The Bureau of Economic Analysis clearly vastly underestimated the depth of the contraction that we experienced during the financial crisis. Felix Salmon thinks that this matters a lot:
The BEA is happy to try to explain what happened here -- but whatever the explanation, the original 3.8% figure was a massive and extremely expensive fail. It was bad enough to be able to get a $700 billion stimulus plan through Congress, but if Congress and the Obama Administration had known the gruesome truth -- that the economy was contracting at a rate of well over $1 trillion per year -- then more could and would have been done, both at the time and over subsequent months and years. Larry Summers warned at the time that the risks of doing too little were much greater than the risks of doing too much; only now do we know just how right he was on that front. (And even he didn't push for a stimulus of more than $700 billion.)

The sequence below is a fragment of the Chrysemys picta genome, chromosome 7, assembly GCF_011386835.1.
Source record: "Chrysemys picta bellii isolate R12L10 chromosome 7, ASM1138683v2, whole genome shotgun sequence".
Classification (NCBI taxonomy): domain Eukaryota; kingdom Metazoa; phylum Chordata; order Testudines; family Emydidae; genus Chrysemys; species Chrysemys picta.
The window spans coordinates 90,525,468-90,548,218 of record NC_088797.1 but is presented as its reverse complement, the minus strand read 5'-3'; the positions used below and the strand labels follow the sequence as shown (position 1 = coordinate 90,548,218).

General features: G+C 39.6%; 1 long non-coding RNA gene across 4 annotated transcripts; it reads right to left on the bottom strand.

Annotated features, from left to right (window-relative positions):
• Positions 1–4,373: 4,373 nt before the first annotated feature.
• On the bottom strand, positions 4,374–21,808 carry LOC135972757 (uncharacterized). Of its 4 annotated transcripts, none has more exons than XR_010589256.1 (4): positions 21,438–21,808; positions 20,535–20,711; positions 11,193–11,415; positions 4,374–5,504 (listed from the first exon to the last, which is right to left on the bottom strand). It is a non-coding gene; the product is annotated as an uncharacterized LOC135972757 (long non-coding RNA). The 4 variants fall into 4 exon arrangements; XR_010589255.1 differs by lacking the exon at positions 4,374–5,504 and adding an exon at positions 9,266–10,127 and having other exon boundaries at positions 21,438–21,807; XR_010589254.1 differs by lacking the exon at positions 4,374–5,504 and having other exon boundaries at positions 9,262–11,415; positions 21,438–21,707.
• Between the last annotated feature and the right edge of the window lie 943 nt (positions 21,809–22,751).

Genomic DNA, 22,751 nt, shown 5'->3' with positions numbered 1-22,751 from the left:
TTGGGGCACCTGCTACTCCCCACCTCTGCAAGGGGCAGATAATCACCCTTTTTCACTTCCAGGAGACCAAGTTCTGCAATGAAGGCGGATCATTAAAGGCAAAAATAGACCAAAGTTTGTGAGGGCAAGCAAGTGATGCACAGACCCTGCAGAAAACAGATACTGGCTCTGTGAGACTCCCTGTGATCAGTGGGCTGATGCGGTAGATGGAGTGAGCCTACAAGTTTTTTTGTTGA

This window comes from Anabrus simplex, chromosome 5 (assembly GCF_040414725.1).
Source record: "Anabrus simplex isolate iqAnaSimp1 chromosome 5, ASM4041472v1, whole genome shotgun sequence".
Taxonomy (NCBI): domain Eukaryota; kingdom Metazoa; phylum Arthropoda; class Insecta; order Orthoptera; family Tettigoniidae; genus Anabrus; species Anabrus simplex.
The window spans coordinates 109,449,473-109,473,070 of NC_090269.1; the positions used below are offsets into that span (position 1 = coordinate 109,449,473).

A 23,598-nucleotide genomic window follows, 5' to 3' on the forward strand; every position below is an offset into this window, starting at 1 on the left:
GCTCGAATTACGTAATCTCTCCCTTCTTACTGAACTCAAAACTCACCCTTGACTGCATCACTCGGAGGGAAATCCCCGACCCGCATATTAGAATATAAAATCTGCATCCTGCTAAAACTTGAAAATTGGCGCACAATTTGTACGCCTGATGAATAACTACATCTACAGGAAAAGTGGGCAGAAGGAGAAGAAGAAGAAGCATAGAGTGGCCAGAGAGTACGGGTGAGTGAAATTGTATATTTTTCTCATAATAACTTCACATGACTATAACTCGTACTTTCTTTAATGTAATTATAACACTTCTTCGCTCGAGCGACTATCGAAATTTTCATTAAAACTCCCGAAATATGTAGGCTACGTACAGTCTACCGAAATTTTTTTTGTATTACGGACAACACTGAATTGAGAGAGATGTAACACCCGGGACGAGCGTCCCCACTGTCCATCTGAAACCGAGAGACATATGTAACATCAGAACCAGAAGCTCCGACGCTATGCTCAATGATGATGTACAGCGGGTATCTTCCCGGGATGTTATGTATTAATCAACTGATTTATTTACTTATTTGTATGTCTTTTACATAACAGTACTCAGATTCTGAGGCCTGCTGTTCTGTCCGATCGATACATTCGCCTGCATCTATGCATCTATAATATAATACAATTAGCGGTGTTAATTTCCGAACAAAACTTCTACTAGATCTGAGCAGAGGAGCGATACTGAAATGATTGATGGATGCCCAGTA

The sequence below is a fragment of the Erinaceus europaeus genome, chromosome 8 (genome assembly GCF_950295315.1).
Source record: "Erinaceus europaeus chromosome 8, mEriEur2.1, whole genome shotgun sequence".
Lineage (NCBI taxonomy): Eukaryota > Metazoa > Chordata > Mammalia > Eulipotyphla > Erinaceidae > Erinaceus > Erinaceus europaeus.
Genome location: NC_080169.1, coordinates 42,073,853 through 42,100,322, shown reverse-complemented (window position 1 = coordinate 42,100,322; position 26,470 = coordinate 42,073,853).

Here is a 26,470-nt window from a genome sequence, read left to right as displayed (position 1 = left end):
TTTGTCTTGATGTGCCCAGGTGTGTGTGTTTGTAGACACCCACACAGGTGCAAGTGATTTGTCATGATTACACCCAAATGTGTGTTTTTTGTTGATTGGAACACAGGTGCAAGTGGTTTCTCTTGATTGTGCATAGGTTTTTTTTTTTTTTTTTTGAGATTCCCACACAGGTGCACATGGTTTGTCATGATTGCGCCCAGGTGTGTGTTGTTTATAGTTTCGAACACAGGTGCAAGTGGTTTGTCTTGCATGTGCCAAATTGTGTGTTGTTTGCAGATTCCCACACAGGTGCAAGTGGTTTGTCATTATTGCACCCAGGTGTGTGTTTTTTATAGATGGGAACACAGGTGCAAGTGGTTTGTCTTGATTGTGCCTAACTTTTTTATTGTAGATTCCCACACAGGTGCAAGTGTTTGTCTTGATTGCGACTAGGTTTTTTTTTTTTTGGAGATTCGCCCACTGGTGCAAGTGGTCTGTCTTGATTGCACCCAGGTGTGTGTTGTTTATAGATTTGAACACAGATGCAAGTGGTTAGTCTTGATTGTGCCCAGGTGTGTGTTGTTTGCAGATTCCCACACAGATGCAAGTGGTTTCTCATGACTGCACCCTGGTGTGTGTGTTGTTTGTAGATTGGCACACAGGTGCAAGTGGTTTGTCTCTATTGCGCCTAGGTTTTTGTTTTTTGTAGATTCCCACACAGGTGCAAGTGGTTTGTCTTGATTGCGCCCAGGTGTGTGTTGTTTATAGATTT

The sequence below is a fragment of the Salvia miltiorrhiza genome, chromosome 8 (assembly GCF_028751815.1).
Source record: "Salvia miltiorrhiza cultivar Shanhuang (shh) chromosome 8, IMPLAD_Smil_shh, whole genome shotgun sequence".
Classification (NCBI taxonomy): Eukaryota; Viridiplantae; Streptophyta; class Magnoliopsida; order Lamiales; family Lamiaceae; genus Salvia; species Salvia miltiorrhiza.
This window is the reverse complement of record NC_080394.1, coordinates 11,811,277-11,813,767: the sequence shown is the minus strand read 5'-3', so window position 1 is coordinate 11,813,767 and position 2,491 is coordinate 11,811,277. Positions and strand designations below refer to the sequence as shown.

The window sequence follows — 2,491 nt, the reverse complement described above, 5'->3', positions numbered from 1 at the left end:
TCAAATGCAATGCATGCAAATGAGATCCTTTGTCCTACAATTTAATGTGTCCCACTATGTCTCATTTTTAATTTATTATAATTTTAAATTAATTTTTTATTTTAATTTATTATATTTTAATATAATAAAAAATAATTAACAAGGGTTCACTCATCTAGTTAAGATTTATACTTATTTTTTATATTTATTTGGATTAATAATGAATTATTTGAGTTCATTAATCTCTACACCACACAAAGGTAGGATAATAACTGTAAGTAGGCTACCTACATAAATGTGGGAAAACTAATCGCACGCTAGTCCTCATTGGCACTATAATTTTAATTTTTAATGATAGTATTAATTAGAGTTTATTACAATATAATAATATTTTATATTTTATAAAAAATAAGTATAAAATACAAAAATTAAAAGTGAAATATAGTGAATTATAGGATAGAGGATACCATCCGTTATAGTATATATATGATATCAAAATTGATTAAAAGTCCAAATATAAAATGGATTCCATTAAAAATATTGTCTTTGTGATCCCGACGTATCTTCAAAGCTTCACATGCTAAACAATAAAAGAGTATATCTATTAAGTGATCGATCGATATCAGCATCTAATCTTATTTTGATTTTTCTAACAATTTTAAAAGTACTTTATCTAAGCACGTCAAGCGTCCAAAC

I would like this to be true--that is, whatever you think about fiscal policy, I would like to think that Congress sits down and spends oodles of time thinking about GDP and where it's going, and studying the data, and carefully crafting policy in accordance with their read of the numbers.
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